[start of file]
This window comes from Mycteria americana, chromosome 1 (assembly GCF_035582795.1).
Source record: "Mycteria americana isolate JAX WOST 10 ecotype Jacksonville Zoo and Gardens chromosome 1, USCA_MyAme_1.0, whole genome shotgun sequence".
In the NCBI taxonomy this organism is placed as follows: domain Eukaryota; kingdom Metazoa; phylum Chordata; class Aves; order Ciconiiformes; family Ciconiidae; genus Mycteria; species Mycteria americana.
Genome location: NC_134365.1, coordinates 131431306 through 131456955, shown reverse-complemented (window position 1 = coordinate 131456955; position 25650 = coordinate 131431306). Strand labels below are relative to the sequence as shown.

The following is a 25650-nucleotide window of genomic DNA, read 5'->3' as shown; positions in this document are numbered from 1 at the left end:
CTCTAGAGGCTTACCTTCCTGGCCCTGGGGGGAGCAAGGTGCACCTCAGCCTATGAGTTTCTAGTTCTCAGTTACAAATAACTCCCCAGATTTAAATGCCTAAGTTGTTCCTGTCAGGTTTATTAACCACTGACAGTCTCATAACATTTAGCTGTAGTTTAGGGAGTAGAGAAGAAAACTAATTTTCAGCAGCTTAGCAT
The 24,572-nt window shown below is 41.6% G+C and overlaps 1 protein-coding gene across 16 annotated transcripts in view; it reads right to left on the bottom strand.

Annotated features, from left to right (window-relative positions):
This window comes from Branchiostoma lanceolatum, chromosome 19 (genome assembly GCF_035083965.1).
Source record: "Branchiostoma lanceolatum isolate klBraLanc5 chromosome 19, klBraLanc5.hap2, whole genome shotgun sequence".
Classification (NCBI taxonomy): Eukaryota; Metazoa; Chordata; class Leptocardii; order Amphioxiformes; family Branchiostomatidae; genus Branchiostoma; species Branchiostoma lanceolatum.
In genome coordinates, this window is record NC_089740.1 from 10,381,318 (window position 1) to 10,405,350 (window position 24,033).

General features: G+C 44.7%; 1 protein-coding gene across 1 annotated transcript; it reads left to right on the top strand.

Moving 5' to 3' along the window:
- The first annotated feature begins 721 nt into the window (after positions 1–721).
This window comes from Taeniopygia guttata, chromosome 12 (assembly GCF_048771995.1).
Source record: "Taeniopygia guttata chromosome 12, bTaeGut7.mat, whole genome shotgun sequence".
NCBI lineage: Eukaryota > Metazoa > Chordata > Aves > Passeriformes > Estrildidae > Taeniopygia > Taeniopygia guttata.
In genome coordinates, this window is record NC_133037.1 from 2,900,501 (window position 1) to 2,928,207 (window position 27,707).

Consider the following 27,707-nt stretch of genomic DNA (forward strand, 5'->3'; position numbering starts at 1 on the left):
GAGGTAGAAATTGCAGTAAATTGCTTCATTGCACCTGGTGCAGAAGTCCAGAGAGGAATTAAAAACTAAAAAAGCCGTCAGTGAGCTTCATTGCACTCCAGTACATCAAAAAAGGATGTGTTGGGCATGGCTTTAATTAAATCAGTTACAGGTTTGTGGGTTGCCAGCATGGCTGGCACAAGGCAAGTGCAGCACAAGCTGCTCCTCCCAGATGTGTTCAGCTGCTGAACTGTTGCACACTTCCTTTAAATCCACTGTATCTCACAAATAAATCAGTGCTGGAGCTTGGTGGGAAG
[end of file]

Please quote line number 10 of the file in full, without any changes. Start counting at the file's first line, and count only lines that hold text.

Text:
Source record: "Branchiostoma lanceolatum isolate klBraLanc5 chromosome 19, klBraLanc5.hap2, whole genome shotgun sequence".